CHICAGO (AP) — Having ended their title drought, the Chicago Cubs want their most notorious fan to share in their good fortune.
The Cubs announced Monday they were giving a World Series ring to Steve Bartman, who reached for and deflected a foul ball that might have landed in left fielder Moises Alou's glove with Chicago five outs from the World Series in 2003.
Bartman was harassed after the incident — which occurred when the Cubs were leading the Marlins in the game and the National League series — and has avoided the spotlight since Chicago's defeat that year. Chicago beat Cleveland last fall for its first championship since 1908.
The Cubs say they "hope this provides closure on an unfortunate chapter" and Bartman "continues to be fully embraced by this organization."
Bartman released a statement saying he is "deeply moved and sincerely grateful." He praised team owners the Ricketts family and management, and called the ring a reminder of "how we should treat each other in today's society."
"My hope is that we all can learn from my experience to view sports as entertainment and prevent harsh scapegoating, and to challenge the media and opportunistic profiteers to conduct business ethically by respecting personal privacy rights and not exploit any individual to advance their own self-interest or economic gain," he said. "Moreover, I am hopeful this ring gesture will be the start of an important healing and reconciliation process for all involved."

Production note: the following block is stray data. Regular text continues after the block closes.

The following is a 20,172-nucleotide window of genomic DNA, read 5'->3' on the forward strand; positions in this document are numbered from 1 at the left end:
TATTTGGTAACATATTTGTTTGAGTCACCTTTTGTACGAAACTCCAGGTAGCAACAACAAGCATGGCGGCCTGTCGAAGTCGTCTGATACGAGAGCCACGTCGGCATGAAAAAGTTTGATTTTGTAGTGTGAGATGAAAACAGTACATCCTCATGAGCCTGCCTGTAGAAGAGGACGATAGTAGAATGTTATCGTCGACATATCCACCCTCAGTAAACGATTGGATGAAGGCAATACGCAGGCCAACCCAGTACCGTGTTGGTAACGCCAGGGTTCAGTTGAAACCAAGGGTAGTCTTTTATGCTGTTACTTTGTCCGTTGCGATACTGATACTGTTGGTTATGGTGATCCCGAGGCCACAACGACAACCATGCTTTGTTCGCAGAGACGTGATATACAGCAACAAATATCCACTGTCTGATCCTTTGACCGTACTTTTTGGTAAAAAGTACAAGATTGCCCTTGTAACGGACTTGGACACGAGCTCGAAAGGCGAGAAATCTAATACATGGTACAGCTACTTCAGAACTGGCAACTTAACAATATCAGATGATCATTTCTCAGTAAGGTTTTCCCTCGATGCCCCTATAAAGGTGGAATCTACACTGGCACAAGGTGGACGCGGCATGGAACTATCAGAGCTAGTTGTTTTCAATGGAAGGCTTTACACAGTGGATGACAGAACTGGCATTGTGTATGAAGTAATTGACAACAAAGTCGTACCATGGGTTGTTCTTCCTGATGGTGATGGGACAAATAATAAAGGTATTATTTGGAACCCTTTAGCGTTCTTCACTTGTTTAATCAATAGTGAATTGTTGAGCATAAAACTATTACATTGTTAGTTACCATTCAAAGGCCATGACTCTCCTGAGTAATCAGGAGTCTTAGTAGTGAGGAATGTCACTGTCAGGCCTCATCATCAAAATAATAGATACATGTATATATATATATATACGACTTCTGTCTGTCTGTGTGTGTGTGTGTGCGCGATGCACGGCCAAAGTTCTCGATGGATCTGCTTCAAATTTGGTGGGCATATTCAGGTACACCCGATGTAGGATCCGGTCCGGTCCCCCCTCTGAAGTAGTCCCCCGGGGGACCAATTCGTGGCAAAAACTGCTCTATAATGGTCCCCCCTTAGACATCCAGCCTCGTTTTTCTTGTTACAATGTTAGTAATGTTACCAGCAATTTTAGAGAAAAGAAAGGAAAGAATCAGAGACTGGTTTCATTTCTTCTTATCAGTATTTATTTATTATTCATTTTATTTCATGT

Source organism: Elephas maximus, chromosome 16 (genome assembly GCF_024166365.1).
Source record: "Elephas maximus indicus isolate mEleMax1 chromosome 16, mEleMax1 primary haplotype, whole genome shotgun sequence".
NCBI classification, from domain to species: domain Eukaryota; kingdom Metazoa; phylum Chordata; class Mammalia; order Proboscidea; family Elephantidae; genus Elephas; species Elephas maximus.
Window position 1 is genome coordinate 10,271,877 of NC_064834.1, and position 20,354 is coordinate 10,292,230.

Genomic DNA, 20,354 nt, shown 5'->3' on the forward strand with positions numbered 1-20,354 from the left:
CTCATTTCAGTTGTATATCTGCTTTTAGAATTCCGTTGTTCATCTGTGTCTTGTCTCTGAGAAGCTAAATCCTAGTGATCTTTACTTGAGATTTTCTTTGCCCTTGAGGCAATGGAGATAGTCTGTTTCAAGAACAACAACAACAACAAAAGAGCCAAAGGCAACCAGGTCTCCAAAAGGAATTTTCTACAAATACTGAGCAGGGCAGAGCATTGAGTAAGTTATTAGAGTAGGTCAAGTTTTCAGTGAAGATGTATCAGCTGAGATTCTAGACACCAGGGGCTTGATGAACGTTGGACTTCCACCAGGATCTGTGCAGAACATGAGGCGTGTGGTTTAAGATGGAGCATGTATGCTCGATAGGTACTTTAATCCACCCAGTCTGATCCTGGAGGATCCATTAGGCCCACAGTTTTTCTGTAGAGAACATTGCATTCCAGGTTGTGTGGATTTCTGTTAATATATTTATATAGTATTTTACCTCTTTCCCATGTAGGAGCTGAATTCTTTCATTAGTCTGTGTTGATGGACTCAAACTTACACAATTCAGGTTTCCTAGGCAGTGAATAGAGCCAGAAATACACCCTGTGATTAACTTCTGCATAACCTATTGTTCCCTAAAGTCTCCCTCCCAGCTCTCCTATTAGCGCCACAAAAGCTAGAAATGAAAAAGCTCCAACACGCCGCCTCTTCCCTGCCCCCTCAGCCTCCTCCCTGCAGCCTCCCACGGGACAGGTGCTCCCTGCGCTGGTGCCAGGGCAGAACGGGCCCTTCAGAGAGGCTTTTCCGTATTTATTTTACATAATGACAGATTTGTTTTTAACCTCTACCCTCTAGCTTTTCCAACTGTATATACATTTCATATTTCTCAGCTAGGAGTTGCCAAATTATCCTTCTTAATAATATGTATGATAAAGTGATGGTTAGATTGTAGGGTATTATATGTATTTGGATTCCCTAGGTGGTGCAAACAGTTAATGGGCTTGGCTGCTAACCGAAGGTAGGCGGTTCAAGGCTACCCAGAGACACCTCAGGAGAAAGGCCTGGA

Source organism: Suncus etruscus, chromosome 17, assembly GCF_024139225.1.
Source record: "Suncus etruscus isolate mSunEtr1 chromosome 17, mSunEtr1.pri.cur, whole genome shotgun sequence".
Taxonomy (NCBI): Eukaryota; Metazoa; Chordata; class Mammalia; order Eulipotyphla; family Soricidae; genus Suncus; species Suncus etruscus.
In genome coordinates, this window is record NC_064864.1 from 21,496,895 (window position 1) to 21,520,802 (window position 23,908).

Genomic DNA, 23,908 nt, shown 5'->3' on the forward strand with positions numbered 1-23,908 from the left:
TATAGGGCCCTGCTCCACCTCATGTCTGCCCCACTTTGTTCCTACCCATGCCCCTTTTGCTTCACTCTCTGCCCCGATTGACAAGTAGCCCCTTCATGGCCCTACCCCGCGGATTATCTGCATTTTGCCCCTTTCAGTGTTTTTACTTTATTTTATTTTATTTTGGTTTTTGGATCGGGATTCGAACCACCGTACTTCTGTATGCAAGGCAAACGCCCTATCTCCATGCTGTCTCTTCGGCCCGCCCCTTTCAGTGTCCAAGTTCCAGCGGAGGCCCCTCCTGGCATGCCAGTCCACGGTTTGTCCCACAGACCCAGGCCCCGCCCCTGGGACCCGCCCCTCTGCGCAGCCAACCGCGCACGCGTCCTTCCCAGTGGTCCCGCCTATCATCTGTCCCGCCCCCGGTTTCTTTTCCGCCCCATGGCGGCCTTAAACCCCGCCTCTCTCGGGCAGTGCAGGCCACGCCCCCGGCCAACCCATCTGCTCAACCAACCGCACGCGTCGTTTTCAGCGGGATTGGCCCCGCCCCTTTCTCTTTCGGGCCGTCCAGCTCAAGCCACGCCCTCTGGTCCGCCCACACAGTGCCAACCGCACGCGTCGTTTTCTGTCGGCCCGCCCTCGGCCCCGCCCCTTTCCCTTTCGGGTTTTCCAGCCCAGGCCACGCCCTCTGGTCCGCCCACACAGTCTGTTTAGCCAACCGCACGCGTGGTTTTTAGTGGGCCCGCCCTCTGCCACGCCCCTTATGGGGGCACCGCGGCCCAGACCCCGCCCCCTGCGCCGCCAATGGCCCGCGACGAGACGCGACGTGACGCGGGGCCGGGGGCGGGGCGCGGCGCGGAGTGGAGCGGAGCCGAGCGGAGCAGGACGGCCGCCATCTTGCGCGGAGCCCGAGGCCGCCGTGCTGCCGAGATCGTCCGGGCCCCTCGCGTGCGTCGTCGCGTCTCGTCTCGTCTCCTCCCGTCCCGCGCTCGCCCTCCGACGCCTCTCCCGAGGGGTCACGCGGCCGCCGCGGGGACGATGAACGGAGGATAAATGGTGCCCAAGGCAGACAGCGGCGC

The Cubs said they "hope this provides closure on an unfortunate chapter."
"While no gesture can fully lift the public burden he has endured for more than a decade, we felt it was important Steve knows he has been and continues to be fully embraced by this organization," he said. "After all he has sacrificed, we are proud to recognize Steve Bartman with this gift today."
General manager Jed Hoyer said it's "impossible not to look at him in an incredibly sympathetic way." He said Bartman was "in the wrong place at the wrong time" and his life has been "dramatically impacted indirectly by the Cubs organization, by this franchise, for 14 years."
"All that animosity, any scrutiny he gets, I hope that's gone," Hoyer added. "In some ways, it should never have been there in the first place. It's not a high point in Cubs history that this unsuspecting fan had his life altered by that foul ball. And now I think if giving him a ring and issuing statements and us winning the World Series allows that to go away, I think that's wonderful."
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